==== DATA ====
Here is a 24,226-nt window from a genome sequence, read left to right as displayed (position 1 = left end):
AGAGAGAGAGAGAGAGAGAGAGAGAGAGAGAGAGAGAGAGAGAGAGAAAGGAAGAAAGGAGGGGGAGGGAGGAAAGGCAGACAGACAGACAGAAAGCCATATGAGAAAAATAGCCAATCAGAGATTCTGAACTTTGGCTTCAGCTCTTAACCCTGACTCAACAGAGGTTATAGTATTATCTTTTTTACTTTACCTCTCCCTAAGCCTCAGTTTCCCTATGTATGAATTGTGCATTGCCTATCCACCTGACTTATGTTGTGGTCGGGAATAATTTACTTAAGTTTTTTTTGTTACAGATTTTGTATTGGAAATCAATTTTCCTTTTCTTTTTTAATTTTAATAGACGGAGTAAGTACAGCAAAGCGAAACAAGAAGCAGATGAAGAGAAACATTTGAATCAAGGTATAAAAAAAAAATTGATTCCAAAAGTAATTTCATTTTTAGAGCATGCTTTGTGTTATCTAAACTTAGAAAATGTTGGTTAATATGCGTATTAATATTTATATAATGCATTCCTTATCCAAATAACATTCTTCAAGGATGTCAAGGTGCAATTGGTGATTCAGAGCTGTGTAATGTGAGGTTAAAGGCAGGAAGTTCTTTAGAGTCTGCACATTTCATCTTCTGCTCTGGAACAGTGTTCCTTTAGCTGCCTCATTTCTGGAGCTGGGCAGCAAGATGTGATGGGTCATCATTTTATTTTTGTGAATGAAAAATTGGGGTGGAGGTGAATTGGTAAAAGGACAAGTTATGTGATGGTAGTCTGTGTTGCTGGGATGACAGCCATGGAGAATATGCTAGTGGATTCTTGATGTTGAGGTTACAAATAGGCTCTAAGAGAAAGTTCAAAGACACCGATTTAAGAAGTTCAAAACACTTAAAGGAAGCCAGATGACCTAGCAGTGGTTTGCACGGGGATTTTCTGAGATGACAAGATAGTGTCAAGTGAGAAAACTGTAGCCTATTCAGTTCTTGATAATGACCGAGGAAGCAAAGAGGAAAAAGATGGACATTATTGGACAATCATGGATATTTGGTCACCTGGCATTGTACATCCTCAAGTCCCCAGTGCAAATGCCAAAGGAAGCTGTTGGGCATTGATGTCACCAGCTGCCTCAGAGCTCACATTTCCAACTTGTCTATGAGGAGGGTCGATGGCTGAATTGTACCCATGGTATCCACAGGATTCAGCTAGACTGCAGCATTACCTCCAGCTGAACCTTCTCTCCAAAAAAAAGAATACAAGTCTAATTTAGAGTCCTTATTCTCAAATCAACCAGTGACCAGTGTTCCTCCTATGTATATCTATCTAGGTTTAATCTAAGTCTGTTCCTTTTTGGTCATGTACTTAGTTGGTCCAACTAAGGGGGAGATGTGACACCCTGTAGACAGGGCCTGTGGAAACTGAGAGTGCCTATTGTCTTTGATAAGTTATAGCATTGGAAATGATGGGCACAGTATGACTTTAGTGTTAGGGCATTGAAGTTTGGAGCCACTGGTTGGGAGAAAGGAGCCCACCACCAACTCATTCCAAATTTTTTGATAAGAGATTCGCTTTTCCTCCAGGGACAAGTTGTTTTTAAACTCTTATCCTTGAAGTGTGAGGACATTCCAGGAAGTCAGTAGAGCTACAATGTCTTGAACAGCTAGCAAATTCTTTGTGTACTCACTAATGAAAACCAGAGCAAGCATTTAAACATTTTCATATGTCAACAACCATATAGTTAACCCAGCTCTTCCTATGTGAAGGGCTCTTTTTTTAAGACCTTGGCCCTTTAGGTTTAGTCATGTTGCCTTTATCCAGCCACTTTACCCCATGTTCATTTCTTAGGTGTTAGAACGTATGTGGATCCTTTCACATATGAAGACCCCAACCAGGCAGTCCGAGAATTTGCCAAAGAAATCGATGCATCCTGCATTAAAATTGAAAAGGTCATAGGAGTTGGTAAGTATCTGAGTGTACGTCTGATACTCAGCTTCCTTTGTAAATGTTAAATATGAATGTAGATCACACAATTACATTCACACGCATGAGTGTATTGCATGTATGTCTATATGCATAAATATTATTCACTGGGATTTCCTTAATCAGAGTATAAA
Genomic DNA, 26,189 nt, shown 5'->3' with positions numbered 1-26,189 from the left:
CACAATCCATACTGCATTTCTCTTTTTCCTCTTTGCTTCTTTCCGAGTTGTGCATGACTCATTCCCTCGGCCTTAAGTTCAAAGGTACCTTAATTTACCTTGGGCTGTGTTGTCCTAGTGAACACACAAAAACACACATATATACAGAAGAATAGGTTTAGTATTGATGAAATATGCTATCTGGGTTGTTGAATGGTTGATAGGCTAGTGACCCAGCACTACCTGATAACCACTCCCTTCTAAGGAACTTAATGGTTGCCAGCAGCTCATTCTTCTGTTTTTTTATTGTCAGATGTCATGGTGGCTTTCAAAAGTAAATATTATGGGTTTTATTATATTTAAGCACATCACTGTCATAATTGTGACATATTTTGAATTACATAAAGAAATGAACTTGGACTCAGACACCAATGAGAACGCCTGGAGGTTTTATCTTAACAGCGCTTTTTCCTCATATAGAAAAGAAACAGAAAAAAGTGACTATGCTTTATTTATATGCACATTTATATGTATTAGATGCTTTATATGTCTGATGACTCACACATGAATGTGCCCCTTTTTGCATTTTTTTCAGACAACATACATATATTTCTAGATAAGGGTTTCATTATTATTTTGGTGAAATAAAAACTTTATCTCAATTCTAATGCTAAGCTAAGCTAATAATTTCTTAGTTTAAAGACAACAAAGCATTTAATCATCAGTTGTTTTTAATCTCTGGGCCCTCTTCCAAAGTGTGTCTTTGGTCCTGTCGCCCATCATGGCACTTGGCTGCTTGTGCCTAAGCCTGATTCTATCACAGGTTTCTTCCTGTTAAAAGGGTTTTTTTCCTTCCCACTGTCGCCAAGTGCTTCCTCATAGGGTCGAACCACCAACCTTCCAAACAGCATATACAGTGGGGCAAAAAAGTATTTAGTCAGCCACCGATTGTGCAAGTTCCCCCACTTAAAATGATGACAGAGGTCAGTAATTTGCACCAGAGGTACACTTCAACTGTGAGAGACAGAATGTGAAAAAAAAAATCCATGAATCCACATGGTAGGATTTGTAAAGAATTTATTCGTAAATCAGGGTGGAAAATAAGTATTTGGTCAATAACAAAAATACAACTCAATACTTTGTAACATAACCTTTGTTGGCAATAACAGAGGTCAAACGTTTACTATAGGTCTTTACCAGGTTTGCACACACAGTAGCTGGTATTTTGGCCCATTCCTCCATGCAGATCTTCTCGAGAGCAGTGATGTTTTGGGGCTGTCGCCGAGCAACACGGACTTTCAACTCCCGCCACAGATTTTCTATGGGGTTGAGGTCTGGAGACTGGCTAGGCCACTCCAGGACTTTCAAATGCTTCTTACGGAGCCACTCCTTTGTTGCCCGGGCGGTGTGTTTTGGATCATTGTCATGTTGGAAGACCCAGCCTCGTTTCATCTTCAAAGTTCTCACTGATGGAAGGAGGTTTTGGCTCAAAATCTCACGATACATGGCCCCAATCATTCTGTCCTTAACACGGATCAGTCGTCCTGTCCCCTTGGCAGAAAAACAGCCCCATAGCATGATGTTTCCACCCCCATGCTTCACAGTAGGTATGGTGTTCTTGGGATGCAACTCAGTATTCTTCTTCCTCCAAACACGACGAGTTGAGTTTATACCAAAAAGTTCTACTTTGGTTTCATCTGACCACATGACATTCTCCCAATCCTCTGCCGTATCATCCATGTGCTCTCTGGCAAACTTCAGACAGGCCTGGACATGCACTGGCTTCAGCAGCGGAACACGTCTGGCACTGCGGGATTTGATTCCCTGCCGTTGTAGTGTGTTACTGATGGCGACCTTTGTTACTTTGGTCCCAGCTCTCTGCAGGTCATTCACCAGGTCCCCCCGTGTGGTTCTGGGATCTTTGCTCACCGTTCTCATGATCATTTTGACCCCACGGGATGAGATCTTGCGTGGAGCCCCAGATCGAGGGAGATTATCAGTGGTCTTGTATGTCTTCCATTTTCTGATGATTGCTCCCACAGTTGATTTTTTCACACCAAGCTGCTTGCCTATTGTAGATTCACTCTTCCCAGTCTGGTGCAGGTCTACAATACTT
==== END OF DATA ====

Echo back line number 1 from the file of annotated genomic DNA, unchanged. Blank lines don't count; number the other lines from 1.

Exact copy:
Here is a 24,226-nt window from a genome sequence, read left to right as displayed (position 1 = left end):